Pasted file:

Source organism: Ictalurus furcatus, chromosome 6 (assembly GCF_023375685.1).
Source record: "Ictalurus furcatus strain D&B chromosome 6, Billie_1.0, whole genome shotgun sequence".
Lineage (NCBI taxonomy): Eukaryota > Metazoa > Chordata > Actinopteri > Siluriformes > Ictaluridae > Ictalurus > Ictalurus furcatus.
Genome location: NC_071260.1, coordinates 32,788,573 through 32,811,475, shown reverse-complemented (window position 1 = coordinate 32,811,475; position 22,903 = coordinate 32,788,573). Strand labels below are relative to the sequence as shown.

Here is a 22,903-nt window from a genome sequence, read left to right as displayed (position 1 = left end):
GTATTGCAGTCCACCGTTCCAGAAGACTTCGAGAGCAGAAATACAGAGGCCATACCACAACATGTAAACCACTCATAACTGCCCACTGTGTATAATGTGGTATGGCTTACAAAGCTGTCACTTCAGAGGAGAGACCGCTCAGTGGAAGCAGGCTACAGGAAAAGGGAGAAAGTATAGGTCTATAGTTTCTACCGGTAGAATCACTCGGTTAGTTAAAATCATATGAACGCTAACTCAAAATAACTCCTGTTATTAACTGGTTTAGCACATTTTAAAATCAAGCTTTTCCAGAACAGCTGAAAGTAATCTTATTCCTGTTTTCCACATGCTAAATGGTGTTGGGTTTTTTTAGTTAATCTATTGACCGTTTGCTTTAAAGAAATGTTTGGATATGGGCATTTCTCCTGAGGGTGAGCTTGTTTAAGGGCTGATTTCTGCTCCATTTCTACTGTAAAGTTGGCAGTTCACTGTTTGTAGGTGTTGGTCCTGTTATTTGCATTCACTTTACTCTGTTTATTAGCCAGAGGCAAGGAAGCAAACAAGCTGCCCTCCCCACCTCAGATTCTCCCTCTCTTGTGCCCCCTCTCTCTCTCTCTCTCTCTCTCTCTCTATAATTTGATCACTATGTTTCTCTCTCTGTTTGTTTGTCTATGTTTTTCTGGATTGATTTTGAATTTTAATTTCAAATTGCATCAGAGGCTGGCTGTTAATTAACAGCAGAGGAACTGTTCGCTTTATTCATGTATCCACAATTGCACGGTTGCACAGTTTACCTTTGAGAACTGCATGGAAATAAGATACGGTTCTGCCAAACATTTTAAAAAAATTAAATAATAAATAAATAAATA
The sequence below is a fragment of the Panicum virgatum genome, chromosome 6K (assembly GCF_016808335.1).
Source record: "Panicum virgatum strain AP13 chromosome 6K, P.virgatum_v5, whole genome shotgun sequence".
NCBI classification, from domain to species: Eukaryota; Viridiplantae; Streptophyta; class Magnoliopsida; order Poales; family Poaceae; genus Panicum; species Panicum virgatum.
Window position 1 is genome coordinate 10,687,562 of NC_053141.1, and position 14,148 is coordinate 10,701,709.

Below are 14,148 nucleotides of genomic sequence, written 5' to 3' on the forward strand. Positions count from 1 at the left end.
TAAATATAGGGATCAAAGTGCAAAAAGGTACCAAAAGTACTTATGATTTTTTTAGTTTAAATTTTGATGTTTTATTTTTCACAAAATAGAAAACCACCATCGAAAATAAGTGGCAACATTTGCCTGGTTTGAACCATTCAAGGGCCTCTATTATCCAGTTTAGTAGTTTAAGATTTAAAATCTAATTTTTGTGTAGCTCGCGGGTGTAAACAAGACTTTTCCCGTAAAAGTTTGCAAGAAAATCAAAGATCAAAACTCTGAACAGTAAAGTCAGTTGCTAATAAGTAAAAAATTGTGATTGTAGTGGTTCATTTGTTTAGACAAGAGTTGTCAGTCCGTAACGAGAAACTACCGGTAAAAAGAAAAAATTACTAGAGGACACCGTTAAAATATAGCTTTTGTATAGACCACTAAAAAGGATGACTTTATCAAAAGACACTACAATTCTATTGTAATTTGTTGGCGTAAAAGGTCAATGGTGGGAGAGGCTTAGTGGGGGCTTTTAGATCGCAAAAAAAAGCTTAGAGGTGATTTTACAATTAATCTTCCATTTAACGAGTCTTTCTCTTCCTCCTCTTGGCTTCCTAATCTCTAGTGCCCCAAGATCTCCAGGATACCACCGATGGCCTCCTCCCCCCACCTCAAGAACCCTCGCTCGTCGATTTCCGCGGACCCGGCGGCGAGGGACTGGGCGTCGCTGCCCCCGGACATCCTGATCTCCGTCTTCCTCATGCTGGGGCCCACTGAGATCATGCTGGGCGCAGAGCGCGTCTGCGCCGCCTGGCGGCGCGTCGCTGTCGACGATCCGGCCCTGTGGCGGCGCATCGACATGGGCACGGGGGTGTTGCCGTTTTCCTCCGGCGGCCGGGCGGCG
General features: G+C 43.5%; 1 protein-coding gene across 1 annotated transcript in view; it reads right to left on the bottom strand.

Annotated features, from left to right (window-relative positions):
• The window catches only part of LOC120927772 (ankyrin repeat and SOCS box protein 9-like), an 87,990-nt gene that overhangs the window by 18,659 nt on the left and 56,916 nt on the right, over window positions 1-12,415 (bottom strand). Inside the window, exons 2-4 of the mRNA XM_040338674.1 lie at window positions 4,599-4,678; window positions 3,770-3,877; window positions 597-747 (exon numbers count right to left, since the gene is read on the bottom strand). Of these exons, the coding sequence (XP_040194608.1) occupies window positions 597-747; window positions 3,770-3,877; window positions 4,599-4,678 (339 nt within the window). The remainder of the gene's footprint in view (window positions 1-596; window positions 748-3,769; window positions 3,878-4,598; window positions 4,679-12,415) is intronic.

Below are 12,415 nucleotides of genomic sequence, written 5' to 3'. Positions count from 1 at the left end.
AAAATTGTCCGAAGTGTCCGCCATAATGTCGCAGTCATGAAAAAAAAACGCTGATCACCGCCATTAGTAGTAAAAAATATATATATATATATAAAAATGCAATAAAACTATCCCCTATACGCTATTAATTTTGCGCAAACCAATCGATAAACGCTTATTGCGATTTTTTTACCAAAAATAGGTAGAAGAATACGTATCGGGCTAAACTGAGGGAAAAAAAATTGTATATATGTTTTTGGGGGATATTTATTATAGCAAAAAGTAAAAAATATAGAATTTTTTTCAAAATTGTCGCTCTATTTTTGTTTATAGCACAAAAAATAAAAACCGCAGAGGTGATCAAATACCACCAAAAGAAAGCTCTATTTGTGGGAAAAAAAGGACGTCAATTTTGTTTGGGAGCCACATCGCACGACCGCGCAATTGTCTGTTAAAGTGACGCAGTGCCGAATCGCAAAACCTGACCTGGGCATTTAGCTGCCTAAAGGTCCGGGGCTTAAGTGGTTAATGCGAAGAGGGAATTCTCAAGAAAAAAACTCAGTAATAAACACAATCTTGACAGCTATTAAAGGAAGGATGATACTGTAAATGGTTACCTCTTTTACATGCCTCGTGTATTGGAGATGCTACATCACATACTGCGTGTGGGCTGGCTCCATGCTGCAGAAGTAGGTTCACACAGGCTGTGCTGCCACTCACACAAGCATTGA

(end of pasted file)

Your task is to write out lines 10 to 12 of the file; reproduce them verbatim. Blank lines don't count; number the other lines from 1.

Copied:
Window position 1 is genome coordinate 10,687,562 of NC_053141.1, and position 14,148 is coordinate 10,701,709.

Below are 14,148 nucleotides of genomic sequence, written 5' to 3' on the forward strand. Positions count from 1 at the left end.
TAAATATAGGGATCAAAGTGCAAAAAGGTACCAAAAGTACTTATGATTTTTTTAGTTTAAATTTTGATGTTTTATTTTTCACAAAATAGAAAACCACCATCGAAAATAAGTGGCAACATTTGCCTGGTTTGAACCATTCAAGGGCCTCTATTATCCAGTTTAGTAGTTTAAGATTTAAAATCTAATTTTTGTGTAGCTCGCGGGTGTAAACAAGACTTTTCCCGTAAAAGTTTGCAAGAAAATCAAAGATCAAAACTCTGAACAGTAAAGTCAGTTGCTAATAAGTAAAAAATTGTGATTGTAGTGGTTCATTTGTTTAGACAAGAGTTGTCAGTCCGTAACGAGAAACTACCGGTAAAAAGAAAAAATTACTAGAGGACACCGTTAAAATATAGCTTTTGTATAGACCACTAAAAAGGATGACTTTATCAAAAGACACTACAATTCTATTGTAATTTGTTGGCGTAAAAGGTCAATGGTGGGAGAGGCTTAGTGGGGGCTTTTAGATCGCAAAAAAAAGCTTAGAGGTGATTTTACAATTAATCTTCCATTTAACGAGTCTTTCTCTTCCTCCTCTTGGCTTCCTAATCTCTAGTGCCCCAAGATCTCCAGGATACCACCGATGGCCTCCTCCCCCCACCTCAAGAACCCTCGCTCGTCGATTTCCGCGGACCCGGCGGCGAGGGACTGGGCGTCGCTGCCCCCGGACATCCTGATCTCCGTCTTCCTCATGCTGGGGCCCACTGAGATCATGCTGGGCGCAGAGCGCGTCTGCGCCGCCTGGCGGCGCGTCGCTGTCGACGATCCGGCCCTGTGGCGGCGCATCGACATGGGCACGGGGGTGTTGCCGTTTTCCTCCGGCGGCCGGGCGGCG